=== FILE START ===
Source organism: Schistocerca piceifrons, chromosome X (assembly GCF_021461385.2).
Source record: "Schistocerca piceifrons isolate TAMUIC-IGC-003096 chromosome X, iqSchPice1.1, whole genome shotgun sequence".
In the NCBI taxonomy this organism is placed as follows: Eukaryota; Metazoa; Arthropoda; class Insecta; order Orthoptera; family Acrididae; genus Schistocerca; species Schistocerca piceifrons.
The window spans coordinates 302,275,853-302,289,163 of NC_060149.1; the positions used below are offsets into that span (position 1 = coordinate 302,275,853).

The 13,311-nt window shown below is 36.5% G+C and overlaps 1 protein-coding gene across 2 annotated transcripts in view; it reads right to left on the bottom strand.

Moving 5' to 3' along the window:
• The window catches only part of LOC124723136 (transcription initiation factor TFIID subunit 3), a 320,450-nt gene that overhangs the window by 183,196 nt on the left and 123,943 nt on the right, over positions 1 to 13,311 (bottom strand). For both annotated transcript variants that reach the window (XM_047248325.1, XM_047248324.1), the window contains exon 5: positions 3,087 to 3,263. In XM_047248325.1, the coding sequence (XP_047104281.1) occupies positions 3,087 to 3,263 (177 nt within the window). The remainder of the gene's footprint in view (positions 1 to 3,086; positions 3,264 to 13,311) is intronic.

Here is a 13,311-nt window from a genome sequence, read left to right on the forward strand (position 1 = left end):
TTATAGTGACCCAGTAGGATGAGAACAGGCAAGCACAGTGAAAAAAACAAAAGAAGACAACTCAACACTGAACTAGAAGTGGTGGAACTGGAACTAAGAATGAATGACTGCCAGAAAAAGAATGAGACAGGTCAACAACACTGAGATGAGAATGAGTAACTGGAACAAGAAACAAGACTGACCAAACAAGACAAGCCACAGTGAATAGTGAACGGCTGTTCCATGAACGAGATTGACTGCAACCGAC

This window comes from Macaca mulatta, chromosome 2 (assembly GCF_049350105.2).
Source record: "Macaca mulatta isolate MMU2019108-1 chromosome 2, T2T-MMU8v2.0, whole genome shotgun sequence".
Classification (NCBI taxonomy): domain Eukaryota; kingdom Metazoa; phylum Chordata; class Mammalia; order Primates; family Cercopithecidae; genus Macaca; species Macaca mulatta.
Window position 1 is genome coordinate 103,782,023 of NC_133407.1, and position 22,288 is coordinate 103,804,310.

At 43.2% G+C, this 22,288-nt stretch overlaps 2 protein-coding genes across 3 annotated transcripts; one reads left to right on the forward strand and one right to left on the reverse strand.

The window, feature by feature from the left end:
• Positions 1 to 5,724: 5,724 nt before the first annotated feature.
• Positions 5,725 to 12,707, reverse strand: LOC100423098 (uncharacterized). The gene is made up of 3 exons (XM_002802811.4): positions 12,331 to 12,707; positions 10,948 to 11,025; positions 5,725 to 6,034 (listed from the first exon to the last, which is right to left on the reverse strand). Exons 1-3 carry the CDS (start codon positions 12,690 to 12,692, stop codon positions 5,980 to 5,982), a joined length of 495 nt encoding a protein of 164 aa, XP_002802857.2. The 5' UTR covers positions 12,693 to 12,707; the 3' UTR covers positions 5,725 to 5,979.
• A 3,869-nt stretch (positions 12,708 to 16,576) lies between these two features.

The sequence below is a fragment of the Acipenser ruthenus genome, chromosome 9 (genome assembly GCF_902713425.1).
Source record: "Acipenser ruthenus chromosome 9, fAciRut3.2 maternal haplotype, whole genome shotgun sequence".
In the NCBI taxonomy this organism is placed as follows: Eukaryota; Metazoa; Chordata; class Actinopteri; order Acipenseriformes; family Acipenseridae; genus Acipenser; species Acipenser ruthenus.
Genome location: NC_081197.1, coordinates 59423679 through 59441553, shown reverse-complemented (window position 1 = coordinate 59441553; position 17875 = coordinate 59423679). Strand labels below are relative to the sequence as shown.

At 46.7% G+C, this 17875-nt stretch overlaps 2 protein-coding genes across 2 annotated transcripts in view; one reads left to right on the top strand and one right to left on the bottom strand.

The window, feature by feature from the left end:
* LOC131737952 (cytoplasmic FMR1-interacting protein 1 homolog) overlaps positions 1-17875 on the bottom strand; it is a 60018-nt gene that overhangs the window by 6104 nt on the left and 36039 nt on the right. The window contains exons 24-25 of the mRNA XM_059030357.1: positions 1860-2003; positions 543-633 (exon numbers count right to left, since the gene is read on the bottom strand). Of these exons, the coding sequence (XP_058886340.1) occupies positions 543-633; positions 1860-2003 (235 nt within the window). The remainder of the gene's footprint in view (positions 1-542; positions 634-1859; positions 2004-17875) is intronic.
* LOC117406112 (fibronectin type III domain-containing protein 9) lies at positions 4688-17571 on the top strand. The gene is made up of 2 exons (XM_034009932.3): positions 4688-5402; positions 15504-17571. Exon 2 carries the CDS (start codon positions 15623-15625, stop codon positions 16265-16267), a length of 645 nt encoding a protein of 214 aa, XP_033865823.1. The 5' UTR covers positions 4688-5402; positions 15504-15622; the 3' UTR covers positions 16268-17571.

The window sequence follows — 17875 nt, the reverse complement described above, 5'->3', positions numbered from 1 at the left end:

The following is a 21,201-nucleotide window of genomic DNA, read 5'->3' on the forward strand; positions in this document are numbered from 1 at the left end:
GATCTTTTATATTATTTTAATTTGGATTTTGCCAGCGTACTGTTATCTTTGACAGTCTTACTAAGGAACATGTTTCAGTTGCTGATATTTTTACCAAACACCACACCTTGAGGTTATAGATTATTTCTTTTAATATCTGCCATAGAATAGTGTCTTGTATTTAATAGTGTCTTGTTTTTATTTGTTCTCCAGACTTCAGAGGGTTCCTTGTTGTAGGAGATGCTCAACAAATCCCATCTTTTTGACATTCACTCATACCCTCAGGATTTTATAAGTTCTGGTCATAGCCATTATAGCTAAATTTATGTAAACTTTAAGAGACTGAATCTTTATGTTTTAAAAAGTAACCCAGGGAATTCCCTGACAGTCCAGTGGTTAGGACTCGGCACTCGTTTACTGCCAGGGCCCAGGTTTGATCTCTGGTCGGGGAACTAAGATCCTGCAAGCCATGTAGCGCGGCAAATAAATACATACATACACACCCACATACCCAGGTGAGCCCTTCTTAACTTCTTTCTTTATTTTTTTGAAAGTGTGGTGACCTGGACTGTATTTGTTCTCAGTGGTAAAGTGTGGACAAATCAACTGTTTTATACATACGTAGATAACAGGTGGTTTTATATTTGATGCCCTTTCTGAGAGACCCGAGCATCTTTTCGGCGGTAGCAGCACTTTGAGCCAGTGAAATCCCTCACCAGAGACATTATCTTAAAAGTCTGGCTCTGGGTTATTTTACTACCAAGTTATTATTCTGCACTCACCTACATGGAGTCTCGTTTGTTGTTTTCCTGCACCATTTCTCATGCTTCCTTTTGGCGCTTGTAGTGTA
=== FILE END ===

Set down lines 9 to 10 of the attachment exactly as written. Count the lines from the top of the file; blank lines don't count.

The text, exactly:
TTATAGTGACCCAGTAGGATGAGAACAGGCAAGCACAGTGAAAAAAACAAAAGAAGACAACTCAACACTGAACTAGAAGTGGTGGAACTGGAACTAAGAATGAATGACTGCCAGAAAAAGAATGAGACAGGTCAACAACACTGAGATGAGAATGAGTAACTGGAACAAGAAACAAGACTGACCAAACAAGACAAGCCACAGTGAATAGTGAACGGCTGTTCCATGAACGAGATTGACTGCAACCGAC

This window comes from Macaca mulatta, chromosome 2 (assembly GCF_049350105.2).